Mailman: An easy-to-use open source mailing list manager
Like Majordomo, Mailman is an open source mailing list manager. But that is where the similarities end. From its straightforward installation to its Web-based interface, it’s clear why Mailman has become the courier of choice.
Mailman is an open source mailing list manager similar to Majordomo, with one important difference — usability. Mailman provides a Web-based interface for all users and list managers. Users can subscribe/unsubscribe and manage settings for their lists; list managers can completely administer the list via the Web.
The difference in the two apps, however, is evident right from installation. Anyone who has installed Majordomo knows it can be very difficult to get working. Mailman has its quirks but has nothing that can’t be overcome by following the documentation. Most organizations run Mailman on a Unix- or Linux-based system, but it is also possible to run Mailman on Windows. It is, after all, just C and Python. Prerequisites to running Mailman include: an MTA (e.g., Postfix, sendmail, or exim), a C compiler, and a Python interpreter. Mailman is mostly Python, but some of the Mailman binaries have C wrappers for security reasons.
Mailman’s superiority to Majordomo is apparent in every task a user, list manager, or site administrator takes on.
Most Linux distributions have package managers that make installing Mailman a snap. However, for customized installs, the source must be grabbed from the Mailman Web site. We had no major problems installing Mailman 2.1.5 from source after reading the “install” file included with the distribution. The basic steps are: Add a user and group ‘mailman’ to the system, create a directory for Mailman to live in, and untar. After the normal “./configure; make; make install”, running bin/check_perms is recommended to ensure everything has the correct permissions and user/group ownership.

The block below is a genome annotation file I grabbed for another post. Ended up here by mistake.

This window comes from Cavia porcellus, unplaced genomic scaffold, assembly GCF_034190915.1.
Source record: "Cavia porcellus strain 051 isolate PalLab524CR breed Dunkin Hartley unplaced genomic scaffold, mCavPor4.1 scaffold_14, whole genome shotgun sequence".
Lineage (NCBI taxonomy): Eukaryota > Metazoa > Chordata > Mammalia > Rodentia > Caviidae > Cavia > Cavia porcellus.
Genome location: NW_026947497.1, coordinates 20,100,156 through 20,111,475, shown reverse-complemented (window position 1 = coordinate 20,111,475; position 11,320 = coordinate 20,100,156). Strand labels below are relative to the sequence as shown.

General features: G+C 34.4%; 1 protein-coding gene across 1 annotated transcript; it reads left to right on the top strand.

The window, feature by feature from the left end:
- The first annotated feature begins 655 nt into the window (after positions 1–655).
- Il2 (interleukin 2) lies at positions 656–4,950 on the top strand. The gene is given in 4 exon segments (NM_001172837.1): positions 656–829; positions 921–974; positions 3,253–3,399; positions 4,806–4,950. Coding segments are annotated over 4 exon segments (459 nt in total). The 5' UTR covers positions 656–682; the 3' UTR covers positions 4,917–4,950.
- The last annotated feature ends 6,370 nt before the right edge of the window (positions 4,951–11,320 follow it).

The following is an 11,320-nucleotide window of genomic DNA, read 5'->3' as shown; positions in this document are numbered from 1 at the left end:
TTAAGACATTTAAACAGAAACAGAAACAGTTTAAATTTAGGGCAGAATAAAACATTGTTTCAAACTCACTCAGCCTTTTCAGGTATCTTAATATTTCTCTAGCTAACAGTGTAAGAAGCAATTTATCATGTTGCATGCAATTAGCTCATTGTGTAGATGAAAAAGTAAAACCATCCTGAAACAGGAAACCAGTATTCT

The potential for having to do everything twice is great if you don’t pay attention to the –with-mail-gid option. During the configuration phase, this must be specified correctly to allow Mailman’s mail wrapper to send mail. The defaults are the list: [mailman other mail daemon]. If your mail server runs as postfix:postfix, for example, you must specify this with:
A few other minor tasks are necessary to configure Mailman — mostly setting Web site options in the mm_cfg.py file. The ‘install’ file contains the rest of the details, along with the Defaults.py file for all possible options you can use in mm_cfg.py.
The final stage in the install process is configuring the Web server for operation with Mailman. In Apache, this means creating an alias to tell the Web server where to go for Mailman scripts.
ScriptAlias /mailman/ $prefix/cgi-bin/
Afterward, the mailman directory should be accessible from your Web site.
Configuration and Administration
Configuring and administering lists is much less painful with Mailman. After the install is complete and correct, one last command-line task is necessary: Run $install_directory/bin/mmsitepass to define the global site administrator’s password.